As AIDS Awareness Week begins and with World AIDS Day coming up on Monday, December 1, people and organizations across the country are talking about HIV at home and abroad. This week, one of the questions we’ll be asked most frequently at CATIE is: “What does HIV look like in Canada today?”
Recently I was asked to speak at an event organized by Alex McClelland and Nicole Greenspan called “Where Do We Go From Here? AIDS Organizing, Services, Bureaucracy & the State.” The event aimed to address a number of questions, including:
- What are the limits of current community-based practice based on engagement with the state?
- Are today’s AIDS service organizations (ASOs) adequately resourced and designed to undertake their intended role?
- Is the role sufficient to address the ongoing and emerging HIV issues that marginalized communities face?
- Due to state constraints, what are the consequences on advocacy possibilities for ASOs, or ASO involvement in social and policy change?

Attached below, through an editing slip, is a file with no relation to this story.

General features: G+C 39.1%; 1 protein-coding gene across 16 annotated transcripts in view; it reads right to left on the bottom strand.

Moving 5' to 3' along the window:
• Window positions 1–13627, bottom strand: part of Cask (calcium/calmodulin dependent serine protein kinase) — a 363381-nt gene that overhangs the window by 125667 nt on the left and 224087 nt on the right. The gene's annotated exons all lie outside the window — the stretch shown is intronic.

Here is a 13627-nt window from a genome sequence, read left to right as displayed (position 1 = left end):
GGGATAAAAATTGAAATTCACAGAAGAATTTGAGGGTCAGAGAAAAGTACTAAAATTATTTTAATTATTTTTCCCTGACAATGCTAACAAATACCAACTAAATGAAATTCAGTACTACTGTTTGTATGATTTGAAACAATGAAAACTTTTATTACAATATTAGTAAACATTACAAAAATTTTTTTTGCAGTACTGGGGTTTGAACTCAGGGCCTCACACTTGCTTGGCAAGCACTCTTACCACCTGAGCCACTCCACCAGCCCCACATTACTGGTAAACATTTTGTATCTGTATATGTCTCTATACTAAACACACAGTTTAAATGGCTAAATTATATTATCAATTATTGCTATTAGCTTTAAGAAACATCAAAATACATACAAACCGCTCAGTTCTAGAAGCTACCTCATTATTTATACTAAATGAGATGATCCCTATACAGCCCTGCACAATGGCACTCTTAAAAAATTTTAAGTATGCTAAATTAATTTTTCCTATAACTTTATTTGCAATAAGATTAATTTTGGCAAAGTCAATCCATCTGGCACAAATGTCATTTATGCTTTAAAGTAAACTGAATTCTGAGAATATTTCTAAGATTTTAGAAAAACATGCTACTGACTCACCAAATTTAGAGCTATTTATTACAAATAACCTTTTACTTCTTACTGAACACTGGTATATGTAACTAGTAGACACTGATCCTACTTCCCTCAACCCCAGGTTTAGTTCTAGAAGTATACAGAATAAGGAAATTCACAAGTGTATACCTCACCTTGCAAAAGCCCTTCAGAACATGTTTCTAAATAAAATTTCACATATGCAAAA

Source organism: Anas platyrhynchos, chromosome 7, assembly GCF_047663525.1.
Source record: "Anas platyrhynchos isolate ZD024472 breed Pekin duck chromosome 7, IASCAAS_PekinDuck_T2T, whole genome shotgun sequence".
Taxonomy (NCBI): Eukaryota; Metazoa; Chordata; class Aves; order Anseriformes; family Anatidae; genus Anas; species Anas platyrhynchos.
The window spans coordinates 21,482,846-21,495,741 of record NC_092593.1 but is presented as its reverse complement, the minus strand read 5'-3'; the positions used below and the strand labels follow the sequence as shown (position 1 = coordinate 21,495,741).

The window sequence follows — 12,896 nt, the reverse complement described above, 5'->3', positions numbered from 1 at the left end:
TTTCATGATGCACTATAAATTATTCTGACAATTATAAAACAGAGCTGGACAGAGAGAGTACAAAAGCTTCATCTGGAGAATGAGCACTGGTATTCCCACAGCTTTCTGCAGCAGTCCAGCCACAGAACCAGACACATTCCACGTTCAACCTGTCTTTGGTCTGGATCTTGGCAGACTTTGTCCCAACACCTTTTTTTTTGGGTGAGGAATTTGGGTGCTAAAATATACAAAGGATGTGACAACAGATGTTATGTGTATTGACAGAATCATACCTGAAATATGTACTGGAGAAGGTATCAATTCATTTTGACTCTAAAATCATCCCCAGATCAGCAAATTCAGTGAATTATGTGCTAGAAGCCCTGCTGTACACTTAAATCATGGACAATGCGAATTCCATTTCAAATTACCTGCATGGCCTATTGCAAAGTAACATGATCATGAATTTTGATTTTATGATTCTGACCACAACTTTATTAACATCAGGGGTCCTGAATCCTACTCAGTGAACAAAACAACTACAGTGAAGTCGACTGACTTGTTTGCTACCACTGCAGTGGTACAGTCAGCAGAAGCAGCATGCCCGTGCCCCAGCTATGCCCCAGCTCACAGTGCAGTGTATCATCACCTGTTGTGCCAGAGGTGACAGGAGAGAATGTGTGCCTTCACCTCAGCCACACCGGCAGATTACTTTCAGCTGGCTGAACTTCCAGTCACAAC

Whew! How Foucauldian!
By Laurie Edmiston
While at AIDS 2014, CATIE’s Ed Jackson and I met with a number of Australian agencies to pursue a plan to share best practices around gay men’s sexual health programming. I was already familiar with some of Australia’s powerful awareness, prevention and testing campaigns, but a closer look at the Aussie HIV response has been eye-opening and provides many useful learnings for Canada.
By Trevor Stratton
While much of the media attention this summer focused on the International AIDS Conference in Melbourne, a smaller pre-conference held in Sydney brought together Indigenous HIV activists and allies from around the world to discuss the issues facing our peoples.
By Laurie Edmiston
Welcome to CATIE’s first blog post. Launching what we hope will be an invigorating forum for discussion, it is fitting in this first post to focus on a major recent event in our movement – AIDS 2014, recently held in Melbourne, Australia.